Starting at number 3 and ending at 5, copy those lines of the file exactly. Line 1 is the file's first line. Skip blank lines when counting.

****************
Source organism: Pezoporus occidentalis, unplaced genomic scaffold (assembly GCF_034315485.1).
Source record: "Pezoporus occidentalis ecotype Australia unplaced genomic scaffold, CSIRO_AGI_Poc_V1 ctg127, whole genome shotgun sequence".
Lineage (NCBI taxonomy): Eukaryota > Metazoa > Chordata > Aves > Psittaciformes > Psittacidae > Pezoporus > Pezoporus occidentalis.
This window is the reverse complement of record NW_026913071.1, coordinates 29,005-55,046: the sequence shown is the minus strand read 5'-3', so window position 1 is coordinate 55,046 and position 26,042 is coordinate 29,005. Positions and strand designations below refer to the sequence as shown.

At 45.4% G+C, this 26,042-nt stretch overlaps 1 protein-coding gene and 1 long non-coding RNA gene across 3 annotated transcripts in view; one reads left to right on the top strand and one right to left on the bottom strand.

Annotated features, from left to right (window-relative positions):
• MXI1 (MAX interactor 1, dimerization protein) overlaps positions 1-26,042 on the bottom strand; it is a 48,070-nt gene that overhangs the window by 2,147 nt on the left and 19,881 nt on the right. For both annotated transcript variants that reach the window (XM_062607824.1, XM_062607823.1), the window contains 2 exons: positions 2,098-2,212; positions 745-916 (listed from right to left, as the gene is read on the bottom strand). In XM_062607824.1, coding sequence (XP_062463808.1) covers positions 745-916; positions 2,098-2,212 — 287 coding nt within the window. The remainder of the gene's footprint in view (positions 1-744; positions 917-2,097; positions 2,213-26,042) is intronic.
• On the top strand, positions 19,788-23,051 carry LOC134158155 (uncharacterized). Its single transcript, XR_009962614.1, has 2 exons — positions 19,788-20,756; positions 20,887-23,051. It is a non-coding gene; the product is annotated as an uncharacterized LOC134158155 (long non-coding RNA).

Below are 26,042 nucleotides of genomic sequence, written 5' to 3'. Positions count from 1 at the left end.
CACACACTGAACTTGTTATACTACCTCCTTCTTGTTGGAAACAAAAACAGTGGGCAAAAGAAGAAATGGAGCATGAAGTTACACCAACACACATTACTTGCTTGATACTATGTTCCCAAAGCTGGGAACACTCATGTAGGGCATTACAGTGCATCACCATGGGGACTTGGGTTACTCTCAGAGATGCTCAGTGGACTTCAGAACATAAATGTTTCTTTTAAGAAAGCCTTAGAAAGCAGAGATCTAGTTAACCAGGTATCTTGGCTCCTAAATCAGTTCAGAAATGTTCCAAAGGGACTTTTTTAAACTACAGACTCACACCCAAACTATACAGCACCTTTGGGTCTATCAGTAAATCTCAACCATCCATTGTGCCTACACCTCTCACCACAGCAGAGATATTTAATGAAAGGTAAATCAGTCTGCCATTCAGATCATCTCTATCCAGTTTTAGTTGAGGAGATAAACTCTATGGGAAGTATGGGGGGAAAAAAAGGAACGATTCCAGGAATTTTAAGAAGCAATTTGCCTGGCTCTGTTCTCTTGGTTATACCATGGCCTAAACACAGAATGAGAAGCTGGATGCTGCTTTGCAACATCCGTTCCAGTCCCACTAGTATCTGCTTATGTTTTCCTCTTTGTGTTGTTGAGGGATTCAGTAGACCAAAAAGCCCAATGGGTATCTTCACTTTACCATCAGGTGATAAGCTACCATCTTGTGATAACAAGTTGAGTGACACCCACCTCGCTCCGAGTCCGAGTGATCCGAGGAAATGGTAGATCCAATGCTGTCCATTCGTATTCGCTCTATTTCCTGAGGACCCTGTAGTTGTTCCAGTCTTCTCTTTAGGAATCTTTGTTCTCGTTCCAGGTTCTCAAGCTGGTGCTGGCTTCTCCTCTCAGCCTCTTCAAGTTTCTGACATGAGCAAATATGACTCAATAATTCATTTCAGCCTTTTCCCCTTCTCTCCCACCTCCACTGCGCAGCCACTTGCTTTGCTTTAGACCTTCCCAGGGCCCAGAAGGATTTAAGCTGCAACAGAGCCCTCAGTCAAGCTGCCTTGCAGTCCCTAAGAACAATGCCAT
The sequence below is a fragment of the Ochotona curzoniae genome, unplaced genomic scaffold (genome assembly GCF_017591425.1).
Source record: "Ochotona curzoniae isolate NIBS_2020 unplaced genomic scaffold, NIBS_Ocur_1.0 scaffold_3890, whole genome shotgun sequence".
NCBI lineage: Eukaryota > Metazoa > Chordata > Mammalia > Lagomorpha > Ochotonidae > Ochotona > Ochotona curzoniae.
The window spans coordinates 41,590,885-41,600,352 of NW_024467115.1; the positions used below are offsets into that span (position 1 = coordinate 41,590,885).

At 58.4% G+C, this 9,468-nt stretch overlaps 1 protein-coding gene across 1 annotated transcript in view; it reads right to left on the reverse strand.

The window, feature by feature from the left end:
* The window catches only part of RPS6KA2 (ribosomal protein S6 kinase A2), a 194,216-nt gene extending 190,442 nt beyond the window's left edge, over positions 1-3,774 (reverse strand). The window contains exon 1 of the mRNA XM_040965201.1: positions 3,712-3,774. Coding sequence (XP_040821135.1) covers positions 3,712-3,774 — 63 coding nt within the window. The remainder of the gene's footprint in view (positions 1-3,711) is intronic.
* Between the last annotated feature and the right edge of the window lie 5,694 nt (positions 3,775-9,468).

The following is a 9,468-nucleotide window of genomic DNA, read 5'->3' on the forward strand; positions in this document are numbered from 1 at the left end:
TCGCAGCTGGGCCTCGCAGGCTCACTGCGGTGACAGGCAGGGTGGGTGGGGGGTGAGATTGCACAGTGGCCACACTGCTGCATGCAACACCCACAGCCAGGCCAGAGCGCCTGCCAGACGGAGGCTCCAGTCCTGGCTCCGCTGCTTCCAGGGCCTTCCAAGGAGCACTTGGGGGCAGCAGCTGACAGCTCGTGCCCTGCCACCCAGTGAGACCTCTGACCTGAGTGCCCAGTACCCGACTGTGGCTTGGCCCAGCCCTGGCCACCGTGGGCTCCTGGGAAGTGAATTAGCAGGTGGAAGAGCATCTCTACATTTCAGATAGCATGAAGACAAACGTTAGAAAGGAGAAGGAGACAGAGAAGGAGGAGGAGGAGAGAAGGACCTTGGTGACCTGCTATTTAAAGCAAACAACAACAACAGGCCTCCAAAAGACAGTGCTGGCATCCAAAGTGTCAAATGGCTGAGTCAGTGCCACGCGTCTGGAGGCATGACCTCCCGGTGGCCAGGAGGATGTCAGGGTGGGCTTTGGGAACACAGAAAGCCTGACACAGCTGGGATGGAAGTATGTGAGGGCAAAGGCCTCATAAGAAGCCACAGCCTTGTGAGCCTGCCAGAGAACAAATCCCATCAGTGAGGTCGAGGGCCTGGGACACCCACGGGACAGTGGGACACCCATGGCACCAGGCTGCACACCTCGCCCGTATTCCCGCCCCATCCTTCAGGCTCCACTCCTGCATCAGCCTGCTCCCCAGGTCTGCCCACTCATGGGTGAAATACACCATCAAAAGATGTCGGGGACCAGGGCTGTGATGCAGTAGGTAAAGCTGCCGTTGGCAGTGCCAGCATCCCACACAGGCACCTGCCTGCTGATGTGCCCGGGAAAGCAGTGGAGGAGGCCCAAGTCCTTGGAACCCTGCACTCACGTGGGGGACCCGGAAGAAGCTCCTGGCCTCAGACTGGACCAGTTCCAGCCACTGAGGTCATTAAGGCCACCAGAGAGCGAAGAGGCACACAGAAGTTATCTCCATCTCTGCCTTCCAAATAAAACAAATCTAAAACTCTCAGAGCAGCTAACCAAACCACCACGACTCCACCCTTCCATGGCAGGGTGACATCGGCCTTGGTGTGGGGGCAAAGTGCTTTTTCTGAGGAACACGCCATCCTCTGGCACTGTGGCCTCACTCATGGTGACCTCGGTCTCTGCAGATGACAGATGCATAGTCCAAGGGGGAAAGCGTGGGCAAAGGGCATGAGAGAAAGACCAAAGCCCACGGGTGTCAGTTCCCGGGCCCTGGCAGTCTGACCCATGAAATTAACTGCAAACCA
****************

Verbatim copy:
Lineage (NCBI taxonomy): Eukaryota > Metazoa > Chordata > Aves > Psittaciformes > Psittacidae > Pezoporus > Pezoporus occidentalis.
This window is the reverse complement of record NW_026913071.1, coordinates 29,005-55,046: the sequence shown is the minus strand read 5'-3', so window position 1 is coordinate 55,046 and position 26,042 is coordinate 29,005. Positions and strand designations below refer to the sequence as shown.

At 45.4% G+C, this 26,042-nt stretch overlaps 1 protein-coding gene and 1 long non-coding RNA gene across 3 annotated transcripts in view; one reads left to right on the top strand and one right to left on the bottom strand.